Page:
Tuesday, February 24, 2015

Picture this: you visit an online personals site. The posts are hit or miss, but you're optimistic. One seems like it might be interesting, but the picture is fuzzy. You click on it, and you find Mistress Hildy's profile:

Hi guys! Do you like amputees? Do you want mommy to put you over her knee and spank you? Did you soil your diapers like a naughty boy?

You close the page as soon as possible and literally five seconds later you get an email saying, "Hi! THIS IS MISTRESS HILDY! DID SOMEBODY POOP THEIR JEANS? DID SOMEBODY POOP THEIR JEANS?"

Oddly, this is how an increasing number of websites work these days. (1) They give you very little information; (2) you click to find out more; (3) as the photos fill in and details appear you're smacked with the horrifying realization that you were duped into looking at crap that isn't remotely close to what you want; and then (4) you get emails for the rest of your life with subject lines like, "HEY, ROMAN! MISTRESS HILDY IS STILL WAITING TO GIVE YOU THE ENEMA YOU DESERVE!"

My bath towels were looking a little threadbare so I used Google to see what my options were. Their top recommendation was Kmart, so I went there to investigate. They had a myriad of choices: polyester with embroidered butterflies, rayon with embroidered mushrooms, and dacron with gingham Holly Hobby silhouettes. I closed the window as quickly as possible but a few hours later I got an email from Kmart saying, "We saw you browsing our online aisles and thought you might be interested in these!"

And below are photographs of cardboard shoes, books about Jesus, and selections from Nicki Minaj's new clothing line for dogs.

It doesn't quite link up in my head. I mean, I didn't buy what I needed at Kmart, so they should probably have realized that I wasn't going to buy random shit. In fact, I was pretty much sitting there thinking, "Christ, what kind of desperate, douche-ass operation tries to flog all this bargain-basement crap?" It confirmed that if indeed there was a Kmart customer, it sure as hell wasn't me.

I got tickets for a talk on Eventbrite so naturally that signed me up for a news blast announcing every future event on the Eastern seaboard. The events weren't artistic. The locations weren't convenient. In fact, even EventBrite realized their suggestions had little in common with the event I chose. "YOU LIKE TO GO OUTSIDE," read the email's subject line. "HERE ARE OTHER EVENTS HAPPENING OUTSIDE YOUR HOUSE!"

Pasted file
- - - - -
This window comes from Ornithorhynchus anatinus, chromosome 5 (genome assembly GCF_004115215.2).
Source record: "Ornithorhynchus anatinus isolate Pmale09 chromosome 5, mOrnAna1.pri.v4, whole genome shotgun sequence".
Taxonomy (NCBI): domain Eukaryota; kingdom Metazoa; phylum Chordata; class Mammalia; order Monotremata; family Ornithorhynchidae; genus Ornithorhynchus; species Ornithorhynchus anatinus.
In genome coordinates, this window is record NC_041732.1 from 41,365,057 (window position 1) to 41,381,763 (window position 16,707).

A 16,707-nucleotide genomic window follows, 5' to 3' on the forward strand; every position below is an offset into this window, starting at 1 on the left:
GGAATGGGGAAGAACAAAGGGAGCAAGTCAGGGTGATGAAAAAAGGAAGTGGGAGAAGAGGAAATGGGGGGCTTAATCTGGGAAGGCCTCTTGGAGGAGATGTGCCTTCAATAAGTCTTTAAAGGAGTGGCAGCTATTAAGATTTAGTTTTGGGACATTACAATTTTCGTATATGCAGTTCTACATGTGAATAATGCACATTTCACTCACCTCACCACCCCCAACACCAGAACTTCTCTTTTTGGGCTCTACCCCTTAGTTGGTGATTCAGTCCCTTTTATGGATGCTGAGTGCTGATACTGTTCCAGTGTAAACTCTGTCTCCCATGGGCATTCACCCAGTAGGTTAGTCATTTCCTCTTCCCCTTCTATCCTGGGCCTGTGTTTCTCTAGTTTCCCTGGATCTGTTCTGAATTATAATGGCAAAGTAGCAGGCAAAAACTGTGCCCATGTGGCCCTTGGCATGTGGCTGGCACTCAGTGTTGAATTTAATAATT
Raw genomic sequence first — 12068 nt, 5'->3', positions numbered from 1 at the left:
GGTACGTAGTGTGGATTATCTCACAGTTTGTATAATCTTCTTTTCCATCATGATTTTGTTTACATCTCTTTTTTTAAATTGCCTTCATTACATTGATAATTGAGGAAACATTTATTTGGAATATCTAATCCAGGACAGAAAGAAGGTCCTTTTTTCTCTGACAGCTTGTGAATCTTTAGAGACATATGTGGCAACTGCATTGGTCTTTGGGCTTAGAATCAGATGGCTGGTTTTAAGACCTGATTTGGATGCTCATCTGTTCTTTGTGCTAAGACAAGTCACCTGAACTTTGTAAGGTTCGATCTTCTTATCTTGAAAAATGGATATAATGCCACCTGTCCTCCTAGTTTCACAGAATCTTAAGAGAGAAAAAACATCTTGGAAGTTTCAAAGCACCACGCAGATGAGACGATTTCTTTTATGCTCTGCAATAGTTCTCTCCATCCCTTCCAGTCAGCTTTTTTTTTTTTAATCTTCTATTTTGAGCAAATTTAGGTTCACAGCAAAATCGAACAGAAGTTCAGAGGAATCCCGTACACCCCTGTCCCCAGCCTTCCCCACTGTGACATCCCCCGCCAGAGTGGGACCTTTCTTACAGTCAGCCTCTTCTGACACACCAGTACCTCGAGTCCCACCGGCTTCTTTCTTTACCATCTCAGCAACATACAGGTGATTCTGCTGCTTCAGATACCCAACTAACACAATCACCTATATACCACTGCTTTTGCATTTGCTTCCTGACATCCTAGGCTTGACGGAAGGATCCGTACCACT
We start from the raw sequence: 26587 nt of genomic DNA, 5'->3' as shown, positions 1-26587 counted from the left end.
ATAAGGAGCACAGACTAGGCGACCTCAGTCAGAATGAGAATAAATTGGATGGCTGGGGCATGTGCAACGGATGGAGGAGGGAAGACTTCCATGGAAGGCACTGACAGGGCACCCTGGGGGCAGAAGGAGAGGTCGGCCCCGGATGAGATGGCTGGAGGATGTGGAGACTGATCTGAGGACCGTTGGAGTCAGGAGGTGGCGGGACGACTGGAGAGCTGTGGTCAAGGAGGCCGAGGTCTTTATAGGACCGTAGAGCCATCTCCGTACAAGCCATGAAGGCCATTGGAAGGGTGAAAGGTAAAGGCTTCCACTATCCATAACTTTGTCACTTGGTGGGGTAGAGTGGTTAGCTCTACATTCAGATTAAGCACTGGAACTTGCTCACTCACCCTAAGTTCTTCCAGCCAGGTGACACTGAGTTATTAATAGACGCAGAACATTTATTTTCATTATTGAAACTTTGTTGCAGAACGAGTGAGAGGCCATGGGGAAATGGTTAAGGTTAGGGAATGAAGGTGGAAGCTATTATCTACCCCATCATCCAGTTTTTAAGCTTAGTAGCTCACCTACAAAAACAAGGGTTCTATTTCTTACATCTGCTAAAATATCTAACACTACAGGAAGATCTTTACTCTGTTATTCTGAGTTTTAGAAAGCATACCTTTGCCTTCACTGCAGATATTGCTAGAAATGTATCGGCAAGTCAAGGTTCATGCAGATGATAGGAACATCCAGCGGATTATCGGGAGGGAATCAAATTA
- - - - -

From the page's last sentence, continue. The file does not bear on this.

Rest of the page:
I don't know what the fuck is up with LivingSocial. I'd heard they were a Groupon-style shopping portal that sent daily notifications about online deals, so I signed up. When their suggested deals weren't exactly my cup of tea, I followed their advice and customized my deal preferences. I spent literally hours filling out their six-hundred item "Personal Interests" checklist telling them things I barely admit to myself. Dogs don't like me, my gums are receding, I have a rather extensive collection of animated GIFs of Jon Hamm from the waist down.

And then every eight minutes for the next year I got email from them headlined, "CHOSEN ESPECIALLY FOR YOU!" that offered discounts at colon therapy and electrolysis salons. I'm not sure if the fault is accidental or intentional: though they ask yea or nay on Portuguese-Alaskan vegan-fusion restaurants, they neglect to inquire if you're unable to poop or are entirely covered in hair. I'm an atheist without a car, yet for some reason they think I'm itching to make a three-hour bus ride to New Brunswick, New Jersey, to see a play called, "Oy! Plotzing with a Yiddish Mama." Click on anything for additional info and they'll never let you forget it: a few hours later you'll see the email, "JUST BECAUSE YOU DIDN'T BUY IT DOESN'T MEAN YOU DON'T NEED A BRAZILIAN WAX!"

Even Change.Org -- the allegedly-altruistic petition site -- is full of shit. You sign one petition to protest bullying at a New Jersey preschool and literally seconds later the deluge begins. Now you get daily emails with headlines like, "Hey, Mr. Bleeding Heart, don't you give a fuck about the Boko Haram?"

I'm not sure what can be done about this irritating new trend. Businesses might pretend that those follow-up emails are a customer service, but when you get a hundred a day it seems more like punishment for visiting their website in the first place.

If you really want to sell me something, then, make a mouse that'll take back my last few clicks. "Excuse me," it'll broadcast to Change.Org, "I apologize for giving a shit." "Oops," it'll say to Kmart, "I'm not looking for fabrics made by DuPont." "Sorry," it'll tell Mistress Hildy, "I thought that was a mustache on your upper lip."

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